Secret Historian: The Life and Times of Samuel Steward, Professor, Tattoo Artist and Sexual Renegade by Justin Spring

Samuel Steward crammed more living into his 84 years, than most, juggling a handful of careers, often keeping each job a secret from his colleagues, meanwhile helping pioneer everything from tattooing to gay pornography.

In the fascinating bio Secret Historian, Justin Spring paints a complete picture of a renegade and pioneer who was barely known outside of the world of gay erotica, despite being friends with everyone from Gertrude Stein and Thornton Wilder to tattoo legend and his one-time apprentice Ed Hardy.

Raised in an Ohio boarding house by two religious, spinster aunts after his mother died and his father couldn’t be bothered, Steward had his first same sex experiences with out-of-town boarders at the house. From that point on, sex became a focal point of Stewart’s life. He kept detailed journals and eventually pictures of his sexual adventures throughout his life, many of which found their way into academic studies on sexuality by Dr. Alfred Kinsey of the Institute for Sex Research, and eventually became the basis for many autobiographical porn stories.

All the while, Steward was also working as a university English professor in Montana, Washington and finally at Loyola and DuPaul. Toward the end of his career as a professor in Chicago, Steward also worked as a tattoo artist on the side, trying to keep both professions walled off from each other.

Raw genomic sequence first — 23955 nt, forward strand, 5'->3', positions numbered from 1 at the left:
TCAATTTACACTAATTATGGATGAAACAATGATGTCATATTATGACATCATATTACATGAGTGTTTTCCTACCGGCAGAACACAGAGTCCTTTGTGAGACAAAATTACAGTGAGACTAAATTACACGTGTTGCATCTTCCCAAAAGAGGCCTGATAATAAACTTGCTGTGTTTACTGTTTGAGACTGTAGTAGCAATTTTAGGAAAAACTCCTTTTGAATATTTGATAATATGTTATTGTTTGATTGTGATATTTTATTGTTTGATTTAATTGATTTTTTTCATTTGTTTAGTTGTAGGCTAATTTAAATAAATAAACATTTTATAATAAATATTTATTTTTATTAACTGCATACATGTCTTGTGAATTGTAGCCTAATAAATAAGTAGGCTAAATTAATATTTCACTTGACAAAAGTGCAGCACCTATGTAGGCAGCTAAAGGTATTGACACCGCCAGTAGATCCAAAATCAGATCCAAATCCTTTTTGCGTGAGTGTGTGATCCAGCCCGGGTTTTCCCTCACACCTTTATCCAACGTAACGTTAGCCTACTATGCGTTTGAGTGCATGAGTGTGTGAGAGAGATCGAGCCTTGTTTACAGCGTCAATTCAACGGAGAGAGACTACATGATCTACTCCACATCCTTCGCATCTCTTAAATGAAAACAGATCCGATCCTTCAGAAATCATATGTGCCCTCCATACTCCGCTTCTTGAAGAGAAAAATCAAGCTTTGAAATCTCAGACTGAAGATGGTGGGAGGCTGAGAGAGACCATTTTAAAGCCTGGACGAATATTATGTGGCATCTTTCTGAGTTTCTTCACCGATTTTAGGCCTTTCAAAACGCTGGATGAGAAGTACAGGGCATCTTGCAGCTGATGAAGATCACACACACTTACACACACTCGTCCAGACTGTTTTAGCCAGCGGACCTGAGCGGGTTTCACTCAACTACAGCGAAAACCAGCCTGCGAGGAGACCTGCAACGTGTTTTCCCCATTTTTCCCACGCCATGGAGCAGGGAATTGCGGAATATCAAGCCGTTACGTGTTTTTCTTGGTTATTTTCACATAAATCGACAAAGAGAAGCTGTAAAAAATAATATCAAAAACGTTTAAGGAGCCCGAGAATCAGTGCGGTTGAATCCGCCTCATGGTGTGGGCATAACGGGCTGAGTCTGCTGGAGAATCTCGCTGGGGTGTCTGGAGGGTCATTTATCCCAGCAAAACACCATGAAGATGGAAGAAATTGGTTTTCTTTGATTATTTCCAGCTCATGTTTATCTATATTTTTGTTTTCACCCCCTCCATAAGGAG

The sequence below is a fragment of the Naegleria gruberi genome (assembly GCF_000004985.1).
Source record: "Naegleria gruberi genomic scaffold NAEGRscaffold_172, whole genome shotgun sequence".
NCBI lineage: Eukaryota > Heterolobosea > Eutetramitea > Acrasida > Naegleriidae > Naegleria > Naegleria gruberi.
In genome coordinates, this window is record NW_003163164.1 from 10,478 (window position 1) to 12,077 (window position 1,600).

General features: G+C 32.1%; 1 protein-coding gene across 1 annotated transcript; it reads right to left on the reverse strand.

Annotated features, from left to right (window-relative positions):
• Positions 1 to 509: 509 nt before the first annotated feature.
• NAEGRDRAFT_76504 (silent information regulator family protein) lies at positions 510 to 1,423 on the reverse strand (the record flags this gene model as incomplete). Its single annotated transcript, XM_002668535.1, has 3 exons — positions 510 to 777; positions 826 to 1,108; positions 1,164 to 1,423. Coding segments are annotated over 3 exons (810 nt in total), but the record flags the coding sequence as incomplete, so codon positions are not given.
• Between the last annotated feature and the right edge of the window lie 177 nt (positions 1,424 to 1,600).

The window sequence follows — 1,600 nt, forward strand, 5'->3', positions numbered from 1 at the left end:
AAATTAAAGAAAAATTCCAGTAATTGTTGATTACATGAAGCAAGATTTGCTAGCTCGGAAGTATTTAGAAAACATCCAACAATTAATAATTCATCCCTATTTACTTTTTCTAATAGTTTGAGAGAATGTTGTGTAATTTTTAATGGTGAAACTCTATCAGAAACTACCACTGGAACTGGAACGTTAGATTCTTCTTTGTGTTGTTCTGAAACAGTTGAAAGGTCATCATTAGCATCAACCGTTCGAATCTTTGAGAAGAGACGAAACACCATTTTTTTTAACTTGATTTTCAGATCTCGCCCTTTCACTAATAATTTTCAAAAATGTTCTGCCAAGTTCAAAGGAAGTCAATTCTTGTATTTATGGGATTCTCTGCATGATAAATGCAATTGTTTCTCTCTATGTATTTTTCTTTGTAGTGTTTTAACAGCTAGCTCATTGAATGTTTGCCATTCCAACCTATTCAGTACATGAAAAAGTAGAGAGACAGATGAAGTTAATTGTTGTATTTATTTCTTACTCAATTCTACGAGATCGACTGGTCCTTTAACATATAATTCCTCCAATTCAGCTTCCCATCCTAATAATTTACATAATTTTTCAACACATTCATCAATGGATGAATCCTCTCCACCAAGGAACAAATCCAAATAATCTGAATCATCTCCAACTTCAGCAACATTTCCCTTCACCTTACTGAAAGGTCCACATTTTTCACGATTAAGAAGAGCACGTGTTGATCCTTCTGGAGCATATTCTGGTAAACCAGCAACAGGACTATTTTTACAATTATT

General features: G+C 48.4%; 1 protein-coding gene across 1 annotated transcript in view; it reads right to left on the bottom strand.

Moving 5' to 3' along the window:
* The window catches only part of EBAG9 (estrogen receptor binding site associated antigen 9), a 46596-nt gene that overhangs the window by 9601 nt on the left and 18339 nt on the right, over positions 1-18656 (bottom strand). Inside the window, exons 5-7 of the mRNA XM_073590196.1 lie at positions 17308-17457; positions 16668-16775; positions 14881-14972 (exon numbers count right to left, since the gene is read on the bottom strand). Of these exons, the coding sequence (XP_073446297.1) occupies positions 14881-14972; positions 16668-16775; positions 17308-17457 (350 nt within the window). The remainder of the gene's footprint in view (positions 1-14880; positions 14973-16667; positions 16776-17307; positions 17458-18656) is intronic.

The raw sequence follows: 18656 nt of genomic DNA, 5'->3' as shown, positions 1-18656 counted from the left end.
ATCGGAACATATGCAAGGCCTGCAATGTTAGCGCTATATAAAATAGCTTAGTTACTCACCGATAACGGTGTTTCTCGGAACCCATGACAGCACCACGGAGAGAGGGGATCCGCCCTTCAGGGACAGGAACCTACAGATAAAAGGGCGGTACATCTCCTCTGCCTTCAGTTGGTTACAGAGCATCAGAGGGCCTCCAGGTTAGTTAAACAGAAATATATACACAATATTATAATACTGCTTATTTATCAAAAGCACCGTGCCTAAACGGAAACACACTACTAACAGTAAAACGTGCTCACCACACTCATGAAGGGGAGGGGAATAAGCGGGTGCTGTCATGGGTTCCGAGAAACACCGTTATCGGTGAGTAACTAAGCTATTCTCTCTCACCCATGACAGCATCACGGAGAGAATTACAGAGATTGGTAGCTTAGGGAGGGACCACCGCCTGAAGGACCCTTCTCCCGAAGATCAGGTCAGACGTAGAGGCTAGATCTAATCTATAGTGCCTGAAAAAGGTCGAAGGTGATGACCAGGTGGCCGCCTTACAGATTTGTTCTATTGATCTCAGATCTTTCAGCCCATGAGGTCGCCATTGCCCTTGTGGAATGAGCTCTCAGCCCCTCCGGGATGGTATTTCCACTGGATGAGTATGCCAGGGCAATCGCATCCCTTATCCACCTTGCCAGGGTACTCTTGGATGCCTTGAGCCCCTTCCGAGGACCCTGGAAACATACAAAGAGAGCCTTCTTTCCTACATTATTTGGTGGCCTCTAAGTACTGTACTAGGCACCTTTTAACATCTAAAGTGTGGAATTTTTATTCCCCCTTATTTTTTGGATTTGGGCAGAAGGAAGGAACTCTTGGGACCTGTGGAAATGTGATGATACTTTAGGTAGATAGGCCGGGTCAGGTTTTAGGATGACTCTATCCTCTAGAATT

Thoroughly researched, the book is almost heartbreaking at times, particularly Steward’s inability to gain mainstream acceptance for his non-porn related literature and his internal struggles with Catholicism.

The book begins with Steward’s upbringing in Ohio and ends with his final vocation as a tattooist in the politically-charged, often dangerous neighborhoods in Oakland, CA. Although he eventually found a literary outlet and some degree of underground fame through his erotica (writing under the name Phil Andros), you get the sense that Steward simply wanted to be accepted as a writer like many of his close friends. Though it’s come decades after his death, Secret Historian is a satisfyingly compelling bio on a largely unknown historical figure.

Secret Historian: The Life and Times of Samuel Steward, Professor, Tattoo Artist and Sexual Renegade by Justin Spring/Farrar, Straus and Giroux/2010/Hardcover/496 pages

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